The New York Times reported yesterday on a hot-button issue related to childbirth and medical malpractice. In a move that has angered many families expecting children, some hospitals have banned or restricted the use of cameras during the child delivery process. For many families early photographs and videotapes of the event are priceless memories that are cherished. However, others are not allowed the opportunity to capture those memories as some hospitals move to keep secret the goings-on of a delivery room medical staff.
What is perhaps shocking is that the main motivation for the ban has nothing to do with patient safety but doctor legal protection.
The story explains that the impetus for the rule in many places is the fear that when problems arise juries will be able to see the video. That is exactly what happened in an Illinois medical malpractice lawsuit following the birth of a child at the University of Illinois hospital with shoulder complications and permanent injury. The father in that case had been recording the developing problems, capturing honest reactions from doctors and nurses about what went wrong and what “should” have been done. In that case, the jury ultimately awarded the victims $2.3 million for the medical errors.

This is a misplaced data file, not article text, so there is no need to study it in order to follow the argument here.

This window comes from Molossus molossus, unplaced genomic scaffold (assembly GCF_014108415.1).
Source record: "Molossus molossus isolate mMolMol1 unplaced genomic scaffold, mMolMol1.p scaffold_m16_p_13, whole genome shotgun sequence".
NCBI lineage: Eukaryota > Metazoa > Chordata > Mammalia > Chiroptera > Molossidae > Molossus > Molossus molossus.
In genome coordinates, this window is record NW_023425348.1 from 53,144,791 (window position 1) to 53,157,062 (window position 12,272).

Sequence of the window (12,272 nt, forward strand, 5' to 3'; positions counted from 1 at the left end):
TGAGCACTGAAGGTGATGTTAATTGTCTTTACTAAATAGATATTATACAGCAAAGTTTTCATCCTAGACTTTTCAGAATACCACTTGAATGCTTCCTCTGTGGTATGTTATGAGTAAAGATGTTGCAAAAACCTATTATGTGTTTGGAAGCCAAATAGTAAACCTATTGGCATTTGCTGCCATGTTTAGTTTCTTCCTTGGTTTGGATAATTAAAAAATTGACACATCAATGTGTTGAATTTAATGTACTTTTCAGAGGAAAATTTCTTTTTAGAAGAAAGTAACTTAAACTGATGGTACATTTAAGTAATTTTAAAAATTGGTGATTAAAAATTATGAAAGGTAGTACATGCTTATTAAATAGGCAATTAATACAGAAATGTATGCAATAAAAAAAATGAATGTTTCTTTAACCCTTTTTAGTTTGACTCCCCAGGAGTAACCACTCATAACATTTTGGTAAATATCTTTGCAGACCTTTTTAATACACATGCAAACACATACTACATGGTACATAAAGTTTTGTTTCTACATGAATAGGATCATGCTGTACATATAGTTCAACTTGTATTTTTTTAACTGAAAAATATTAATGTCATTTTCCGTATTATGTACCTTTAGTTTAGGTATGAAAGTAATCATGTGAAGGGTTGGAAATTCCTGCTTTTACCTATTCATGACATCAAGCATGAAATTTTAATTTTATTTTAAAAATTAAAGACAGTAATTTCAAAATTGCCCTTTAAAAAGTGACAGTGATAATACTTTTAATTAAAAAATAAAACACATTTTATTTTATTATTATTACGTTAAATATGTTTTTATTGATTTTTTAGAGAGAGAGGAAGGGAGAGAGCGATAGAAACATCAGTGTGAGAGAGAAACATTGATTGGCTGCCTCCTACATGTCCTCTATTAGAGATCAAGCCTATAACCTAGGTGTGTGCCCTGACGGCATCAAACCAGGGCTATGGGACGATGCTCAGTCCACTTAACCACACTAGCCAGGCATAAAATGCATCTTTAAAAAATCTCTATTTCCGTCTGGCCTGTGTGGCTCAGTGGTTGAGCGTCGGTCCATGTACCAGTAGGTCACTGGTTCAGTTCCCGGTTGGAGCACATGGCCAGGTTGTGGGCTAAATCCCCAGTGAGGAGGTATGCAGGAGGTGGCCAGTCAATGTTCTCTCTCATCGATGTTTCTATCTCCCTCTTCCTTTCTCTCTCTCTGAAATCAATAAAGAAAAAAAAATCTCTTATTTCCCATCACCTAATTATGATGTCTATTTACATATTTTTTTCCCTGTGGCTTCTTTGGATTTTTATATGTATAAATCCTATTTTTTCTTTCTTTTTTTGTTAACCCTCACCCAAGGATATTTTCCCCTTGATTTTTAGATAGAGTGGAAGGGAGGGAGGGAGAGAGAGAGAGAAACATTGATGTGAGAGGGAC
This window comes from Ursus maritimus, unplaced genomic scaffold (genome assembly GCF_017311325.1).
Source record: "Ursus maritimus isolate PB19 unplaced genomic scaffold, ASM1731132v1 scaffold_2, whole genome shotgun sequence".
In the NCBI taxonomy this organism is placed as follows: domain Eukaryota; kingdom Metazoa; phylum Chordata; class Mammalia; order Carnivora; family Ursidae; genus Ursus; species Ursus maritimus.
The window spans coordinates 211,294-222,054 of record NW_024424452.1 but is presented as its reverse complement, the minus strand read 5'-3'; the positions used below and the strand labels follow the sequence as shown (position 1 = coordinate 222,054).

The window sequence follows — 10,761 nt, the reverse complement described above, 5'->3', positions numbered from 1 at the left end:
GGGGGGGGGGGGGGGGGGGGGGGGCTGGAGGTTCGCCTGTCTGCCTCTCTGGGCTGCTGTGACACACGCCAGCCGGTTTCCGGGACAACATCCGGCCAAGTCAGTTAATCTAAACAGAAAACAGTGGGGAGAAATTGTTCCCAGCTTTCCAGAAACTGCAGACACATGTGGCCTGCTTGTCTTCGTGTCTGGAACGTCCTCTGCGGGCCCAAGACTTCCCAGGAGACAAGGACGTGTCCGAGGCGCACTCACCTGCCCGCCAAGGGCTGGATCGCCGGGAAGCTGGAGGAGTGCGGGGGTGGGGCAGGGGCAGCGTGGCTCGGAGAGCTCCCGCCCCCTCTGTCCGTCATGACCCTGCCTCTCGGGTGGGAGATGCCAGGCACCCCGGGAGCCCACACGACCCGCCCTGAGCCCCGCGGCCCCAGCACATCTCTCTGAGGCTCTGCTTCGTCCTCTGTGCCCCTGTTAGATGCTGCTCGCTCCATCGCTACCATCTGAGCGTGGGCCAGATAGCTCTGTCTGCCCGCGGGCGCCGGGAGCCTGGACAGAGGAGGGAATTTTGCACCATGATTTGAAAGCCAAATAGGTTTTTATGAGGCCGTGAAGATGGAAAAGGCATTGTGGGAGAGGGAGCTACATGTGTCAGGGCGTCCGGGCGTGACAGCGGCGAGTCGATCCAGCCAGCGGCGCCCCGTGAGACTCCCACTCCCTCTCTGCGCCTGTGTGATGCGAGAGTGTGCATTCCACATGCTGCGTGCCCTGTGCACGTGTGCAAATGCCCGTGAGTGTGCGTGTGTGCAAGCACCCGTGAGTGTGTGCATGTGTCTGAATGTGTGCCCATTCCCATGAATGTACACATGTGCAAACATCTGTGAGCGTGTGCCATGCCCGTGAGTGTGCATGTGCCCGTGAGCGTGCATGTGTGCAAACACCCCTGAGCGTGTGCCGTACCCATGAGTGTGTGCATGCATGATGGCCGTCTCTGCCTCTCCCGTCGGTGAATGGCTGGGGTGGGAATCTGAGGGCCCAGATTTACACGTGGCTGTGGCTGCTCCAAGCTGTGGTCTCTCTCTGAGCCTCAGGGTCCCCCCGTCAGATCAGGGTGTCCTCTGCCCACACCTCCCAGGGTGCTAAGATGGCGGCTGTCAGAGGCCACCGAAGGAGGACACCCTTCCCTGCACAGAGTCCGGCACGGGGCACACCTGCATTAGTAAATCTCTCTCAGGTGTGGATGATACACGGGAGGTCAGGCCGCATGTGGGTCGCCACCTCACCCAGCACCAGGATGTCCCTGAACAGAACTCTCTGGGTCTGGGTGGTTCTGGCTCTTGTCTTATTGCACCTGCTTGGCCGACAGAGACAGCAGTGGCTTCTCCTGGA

One doctor said, “I openly admitted to my co-workers that I practice defensive medicine [and] take offense…that now I have to be videoed to prove that I’m providing good care.”
No national standards dictate the videotaping policy in hospital rooms, so hospitals are free to create a policy of their own. However, when openness and honesty are touted as the keys to superior medical care, there would seem to be nothing to fear from allowing families to tape the moment.
As one hospital’s obstetrics chairman that allows taping explained, “We’re trying to be as transparent as we can. If something goes wrong, we try to explain immediately what happened. A video is not inconsistent with the goal of trying to be transparent.”
Our Chicago medical malpractice lawyers at Levin & Perconti believe simply in the goal of improving medical care for all patients at all times. There is clearly a medical safety problem with physicians do not want others to see the work that they do. If reasonable care is provided, than nothing is to be feared from allowing a family the opportunity to preserve that memory. Attempts to cover-up, hide, and skew the treatment process raises red flags. This reinforces the truth that the problem is with malpractice itself, not the lawsuits filed following the errors.
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